E-books/audiobooks review: fiction
by Raymond E Feist
Magician's End is the final part of Raymond Feist's epic "Riftwar" series. It is epic both in terms of storytelling ambition and Feist's career: part one, Magician, was published back in 1982. As with other masterworks of contemporary fantasy (George Martin's Game of Thrones, Robert Jordan's Wheel of Time, Christopher Paolini's Eragon), it is vital to have read previous instalments to comprehend the lovingly created universe: here, Midkemia. Feist re-introduces plenty of old friends, who explore themes of heroism, sacrifice, government and how to act morally. One hero is the cod-Shakespearean Hal, who like his namesake from Henry IV parts one and two has become a ruler (Duke of Crydee) in time to defend his nation from a fearsome enemy - not the French, but supernatural forces rising in the Tolkienesque Grey Towers. Feist's way with a plot is regularly put on hold for him to deliver grand statements about politics, morality and life. I prefer Feist the storyteller, who is on top form here.
Theodore Boone: The Activist
by John Grisham
(read by Richard Thomas)
Hodder and Stoughton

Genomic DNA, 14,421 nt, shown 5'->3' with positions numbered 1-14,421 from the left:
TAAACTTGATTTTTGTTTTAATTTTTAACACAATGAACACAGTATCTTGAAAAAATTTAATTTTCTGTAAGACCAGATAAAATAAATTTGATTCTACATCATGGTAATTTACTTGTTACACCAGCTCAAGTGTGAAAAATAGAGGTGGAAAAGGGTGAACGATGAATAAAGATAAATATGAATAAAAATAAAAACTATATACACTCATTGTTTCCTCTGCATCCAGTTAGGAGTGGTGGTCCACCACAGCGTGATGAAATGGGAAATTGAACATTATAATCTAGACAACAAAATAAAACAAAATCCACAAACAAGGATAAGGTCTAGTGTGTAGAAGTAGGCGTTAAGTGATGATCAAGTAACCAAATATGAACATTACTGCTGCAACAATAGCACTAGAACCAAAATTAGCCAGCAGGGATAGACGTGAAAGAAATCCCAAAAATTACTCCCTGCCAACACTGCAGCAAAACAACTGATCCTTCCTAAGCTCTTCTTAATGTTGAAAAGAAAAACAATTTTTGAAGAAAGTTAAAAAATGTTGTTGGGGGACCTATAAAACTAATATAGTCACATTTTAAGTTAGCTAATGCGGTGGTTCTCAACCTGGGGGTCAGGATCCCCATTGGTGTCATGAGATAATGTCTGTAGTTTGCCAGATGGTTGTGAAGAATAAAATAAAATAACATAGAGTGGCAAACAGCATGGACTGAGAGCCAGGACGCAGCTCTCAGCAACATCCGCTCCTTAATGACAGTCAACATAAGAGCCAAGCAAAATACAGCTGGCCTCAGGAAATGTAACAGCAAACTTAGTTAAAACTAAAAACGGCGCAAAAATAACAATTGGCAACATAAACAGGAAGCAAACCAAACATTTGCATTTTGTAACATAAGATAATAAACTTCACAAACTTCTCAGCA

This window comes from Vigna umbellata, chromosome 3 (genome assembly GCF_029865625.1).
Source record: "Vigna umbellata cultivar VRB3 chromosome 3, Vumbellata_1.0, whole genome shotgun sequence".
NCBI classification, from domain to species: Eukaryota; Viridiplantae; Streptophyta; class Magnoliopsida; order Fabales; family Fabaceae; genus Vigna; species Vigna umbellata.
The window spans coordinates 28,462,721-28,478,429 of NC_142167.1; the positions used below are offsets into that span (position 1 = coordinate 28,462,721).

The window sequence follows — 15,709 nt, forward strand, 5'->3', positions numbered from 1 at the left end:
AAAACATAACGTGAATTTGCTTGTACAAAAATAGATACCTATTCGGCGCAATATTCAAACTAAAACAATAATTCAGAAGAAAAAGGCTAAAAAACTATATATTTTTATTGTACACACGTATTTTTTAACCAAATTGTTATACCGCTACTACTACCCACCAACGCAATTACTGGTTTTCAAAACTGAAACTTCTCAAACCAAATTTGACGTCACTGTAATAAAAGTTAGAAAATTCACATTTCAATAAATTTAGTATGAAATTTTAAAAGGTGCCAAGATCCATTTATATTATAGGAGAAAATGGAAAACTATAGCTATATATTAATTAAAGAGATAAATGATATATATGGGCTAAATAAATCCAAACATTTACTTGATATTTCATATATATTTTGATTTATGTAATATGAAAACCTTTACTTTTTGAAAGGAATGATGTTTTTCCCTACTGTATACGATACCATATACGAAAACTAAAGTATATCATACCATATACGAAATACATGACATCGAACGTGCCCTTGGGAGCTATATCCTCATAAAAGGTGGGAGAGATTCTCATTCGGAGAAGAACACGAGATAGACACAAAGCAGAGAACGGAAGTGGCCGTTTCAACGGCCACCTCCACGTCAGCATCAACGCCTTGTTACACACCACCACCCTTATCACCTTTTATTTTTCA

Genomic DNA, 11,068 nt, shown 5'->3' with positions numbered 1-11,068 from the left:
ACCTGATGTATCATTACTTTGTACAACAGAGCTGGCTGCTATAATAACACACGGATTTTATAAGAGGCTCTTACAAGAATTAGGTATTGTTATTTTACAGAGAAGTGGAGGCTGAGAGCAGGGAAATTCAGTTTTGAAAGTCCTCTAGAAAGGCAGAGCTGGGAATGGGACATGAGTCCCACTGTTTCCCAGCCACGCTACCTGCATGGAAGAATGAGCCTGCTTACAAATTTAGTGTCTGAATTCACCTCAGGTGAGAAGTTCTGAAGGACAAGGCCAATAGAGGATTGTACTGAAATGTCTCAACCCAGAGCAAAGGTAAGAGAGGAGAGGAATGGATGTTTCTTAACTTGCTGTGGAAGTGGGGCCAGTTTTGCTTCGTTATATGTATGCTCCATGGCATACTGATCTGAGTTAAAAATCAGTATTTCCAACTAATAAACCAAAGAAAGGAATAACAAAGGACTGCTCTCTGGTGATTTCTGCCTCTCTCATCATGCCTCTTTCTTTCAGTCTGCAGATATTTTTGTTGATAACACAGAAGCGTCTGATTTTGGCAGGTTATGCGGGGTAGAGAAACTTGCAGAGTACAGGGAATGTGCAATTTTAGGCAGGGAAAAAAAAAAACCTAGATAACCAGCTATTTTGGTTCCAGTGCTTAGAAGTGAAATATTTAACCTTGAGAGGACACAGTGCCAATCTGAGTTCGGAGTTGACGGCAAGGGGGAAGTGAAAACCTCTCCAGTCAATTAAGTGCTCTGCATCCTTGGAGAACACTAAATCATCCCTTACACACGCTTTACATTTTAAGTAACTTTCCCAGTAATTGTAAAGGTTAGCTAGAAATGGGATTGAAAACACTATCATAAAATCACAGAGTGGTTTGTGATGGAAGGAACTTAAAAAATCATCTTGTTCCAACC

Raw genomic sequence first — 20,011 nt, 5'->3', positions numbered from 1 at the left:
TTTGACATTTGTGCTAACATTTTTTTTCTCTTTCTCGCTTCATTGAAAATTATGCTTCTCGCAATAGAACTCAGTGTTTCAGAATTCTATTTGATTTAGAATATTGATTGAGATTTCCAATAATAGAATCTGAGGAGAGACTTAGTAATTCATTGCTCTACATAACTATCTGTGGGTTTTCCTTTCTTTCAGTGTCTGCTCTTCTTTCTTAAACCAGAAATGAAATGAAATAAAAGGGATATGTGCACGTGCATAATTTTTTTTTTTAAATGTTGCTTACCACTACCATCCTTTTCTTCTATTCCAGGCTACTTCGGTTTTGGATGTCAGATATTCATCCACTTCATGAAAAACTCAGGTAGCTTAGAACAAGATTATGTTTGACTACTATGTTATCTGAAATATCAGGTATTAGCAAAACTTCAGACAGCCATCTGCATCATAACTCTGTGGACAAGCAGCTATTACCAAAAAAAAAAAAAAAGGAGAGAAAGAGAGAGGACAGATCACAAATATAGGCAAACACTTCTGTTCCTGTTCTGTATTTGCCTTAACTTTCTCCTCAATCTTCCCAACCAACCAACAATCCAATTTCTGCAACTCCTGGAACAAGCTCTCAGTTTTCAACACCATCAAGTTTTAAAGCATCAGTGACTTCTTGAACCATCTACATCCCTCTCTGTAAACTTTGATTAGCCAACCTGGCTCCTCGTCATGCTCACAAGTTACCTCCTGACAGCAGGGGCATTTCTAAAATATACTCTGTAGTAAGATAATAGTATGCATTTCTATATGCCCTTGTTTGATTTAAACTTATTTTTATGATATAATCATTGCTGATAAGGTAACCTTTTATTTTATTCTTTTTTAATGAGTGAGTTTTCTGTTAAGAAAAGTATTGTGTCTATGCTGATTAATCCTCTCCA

I started and now I have to keep going to the finish. Having picked up Kid Lawyer, I have followed Theodore Boone's trials and tribulations as he progresses from puberty towards near-adulthood. The son of legal-eagle parents, Theodore found himself a star advocate almost by accident. Now he is both an old hand and a young man - though he seems more mature since his last courtroom drama, where he was both defender and defendant. The Activist is pretty standard Grisham: big business wants to buy a family out of the land they have owned for decades. The story acts as a primer about legal and political issues: in this case eminent domain. Most exciting is the reading by Richard "John-Boy Walton" Thomas. His familiar tones fit the environmental themes of Grisham's tale - the longing for an upright, unspoiled America. If your teenager is showing any interest in the law - or moral causes - then The Activist is a good place to start.
Private Down Under
by James Patterson and Michael White
Some novels are long enough to last for months. Others are so curt that it is a wonder one doesn't finish them before breakfast. James Patterson, he of the short sentence and the tall story, fits into the latter category. "He can see nothing. He can hear nothing. He runs, gasping, hits a hard object - face first" is typical of Patterson's blunt economy. Private Down Under is the sixth in the "Private" series. "Private" is an International Investigation franchise, set up by ex-CIA agent Jack Morgan, who has established offices around the world. The idea reflects Patterson's own business model of outsourcing plot ideas with collaborators like Michael White. Set in Australia, Craig Gisto investigates the murder of a young man from Hong Kong, whose father Ho Meng was the police commissioner. Ho thinks the triads are targeting himself and his surviving son. This vies with a serial killer bumping off Sydney's socialites and a rock star who thinks his life is in danger. One too many plots for such a slight book.